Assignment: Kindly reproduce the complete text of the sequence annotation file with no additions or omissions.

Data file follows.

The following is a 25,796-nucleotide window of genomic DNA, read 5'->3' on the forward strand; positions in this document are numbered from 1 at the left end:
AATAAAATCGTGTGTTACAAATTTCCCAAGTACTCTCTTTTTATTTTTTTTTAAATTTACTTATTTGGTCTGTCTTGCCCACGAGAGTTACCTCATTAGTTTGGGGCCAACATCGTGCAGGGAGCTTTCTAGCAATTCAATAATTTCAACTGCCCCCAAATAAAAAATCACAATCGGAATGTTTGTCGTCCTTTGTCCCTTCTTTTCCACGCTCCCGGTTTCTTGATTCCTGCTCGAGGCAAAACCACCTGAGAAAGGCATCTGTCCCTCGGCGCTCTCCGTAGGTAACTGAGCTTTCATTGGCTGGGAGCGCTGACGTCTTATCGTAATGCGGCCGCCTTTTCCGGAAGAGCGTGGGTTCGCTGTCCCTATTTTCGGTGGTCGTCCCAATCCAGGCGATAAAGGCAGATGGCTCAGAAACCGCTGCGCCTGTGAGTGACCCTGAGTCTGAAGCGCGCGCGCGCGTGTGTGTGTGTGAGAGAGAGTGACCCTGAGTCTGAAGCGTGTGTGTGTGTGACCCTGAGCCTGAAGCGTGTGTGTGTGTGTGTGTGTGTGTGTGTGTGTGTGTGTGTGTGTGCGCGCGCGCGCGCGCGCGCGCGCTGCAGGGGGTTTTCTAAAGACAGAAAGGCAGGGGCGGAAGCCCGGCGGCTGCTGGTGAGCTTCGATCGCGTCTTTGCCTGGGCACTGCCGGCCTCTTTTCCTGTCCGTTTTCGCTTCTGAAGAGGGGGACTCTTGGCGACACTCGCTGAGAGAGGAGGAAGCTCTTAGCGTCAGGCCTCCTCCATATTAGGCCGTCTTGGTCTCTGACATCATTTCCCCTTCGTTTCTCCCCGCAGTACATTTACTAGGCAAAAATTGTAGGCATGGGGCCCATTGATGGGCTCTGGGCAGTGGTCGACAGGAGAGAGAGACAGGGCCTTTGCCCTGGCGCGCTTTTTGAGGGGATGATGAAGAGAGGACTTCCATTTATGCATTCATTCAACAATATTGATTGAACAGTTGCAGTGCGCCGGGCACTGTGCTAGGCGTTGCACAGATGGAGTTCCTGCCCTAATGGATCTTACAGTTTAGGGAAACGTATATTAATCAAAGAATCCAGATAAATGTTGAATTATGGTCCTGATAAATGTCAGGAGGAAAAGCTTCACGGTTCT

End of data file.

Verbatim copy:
The following is a 25,796-nucleotide window of genomic DNA, read 5'->3' on the forward strand; positions in this document are numbered from 1 at the left end:
AATAAAATCGTGTGTTACAAATTTCCCAAGTACTCTCTTTTTATTTTTTTTTAAATTTACTTATTTGGTCTGTCTTGCCCACGAGAGTTACCTCATTAGTTTGGGGCCAACATCGTGCAGGGAGCTTTCTAGCAATTCAATAATTTCAACTGCCCCCAAATAAAAAATCACAATCGGAATGTTTGTCGTCCTTTGTCCCTTCTTTTCCACGCTCCCGGTTTCTTGATTCCTGCTCGAGGCAAAACCACCTGAGAAAGGCATCTGTCCCTCGGCGCTCTCCGTAGGTAACTGAGCTTTCATTGGCTGGGAGCGCTGACGTCTTATCGTAATGCGGCCGCCTTTTCCGGAAGAGCGTGGGTTCGCTGTCCCTATTTTCGGTGGTCGTCCCAATCCAGGCGATAAAGGCAGATGGCTCAGAAACCGCTGCGCCTGTGAGTGACCCTGAGTCTGAAGCGCGCGCGCGCGTGTGTGTGTGTGAGAGAGAGTGACCCTGAGTCTGAAGCGTGTGTGTGTGTGACCCTGAGCCTGAAGCGTGTGTGTGTGTGTGTGTGTGTGTGTGTGTGTGTGTGTGTGTGTGCGCGCGCGCGCGCGCGCGCGCGCTGCAGGGGGTTTTCTAAAGACAGAAAGGCAGGGGCGGAAGCCCGGCGGCTGCTGGTGAGCTTCGATCGCGTCTTTGCCTGGGCACTGCCGGCCTCTTTTCCTGTCCGTTTTCGCTTCTGAAGAGGGGGACTCTTGGCGACACTCGCTGAGAGAGGAGGAAGCTCTTAGCGTCAGGCCTCCTCCATATTAGGCCGTCTTGGTCTCTGACATCATTTCCCCTTCGTTTCTCCCCGCAGTACATTTACTAGGCAAAAATTGTAGGCATGGGGCCCATTGATGGGCTCTGGGCAGTGGTCGACAGGAGAGAGAGACAGGGCCTTTGCCCTGGCGCGCTTTTTGAGGGGATGATGAAGAGAGGACTTCCATTTATGCATTCATTCAACAATATTGATTGAACAGTTGCAGTGCGCCGGGCACTGTGCTAGGCGTTGCACAGATGGAGTTCCTGCCCTAATGGATCTTACAGTTTAGGGAAACGTATATTAATCAAAGAATCCAGATAAATGTTGAATTATGGTCCTGATAAATGTCAGGAGGAAAAGCTTCACGGTTCT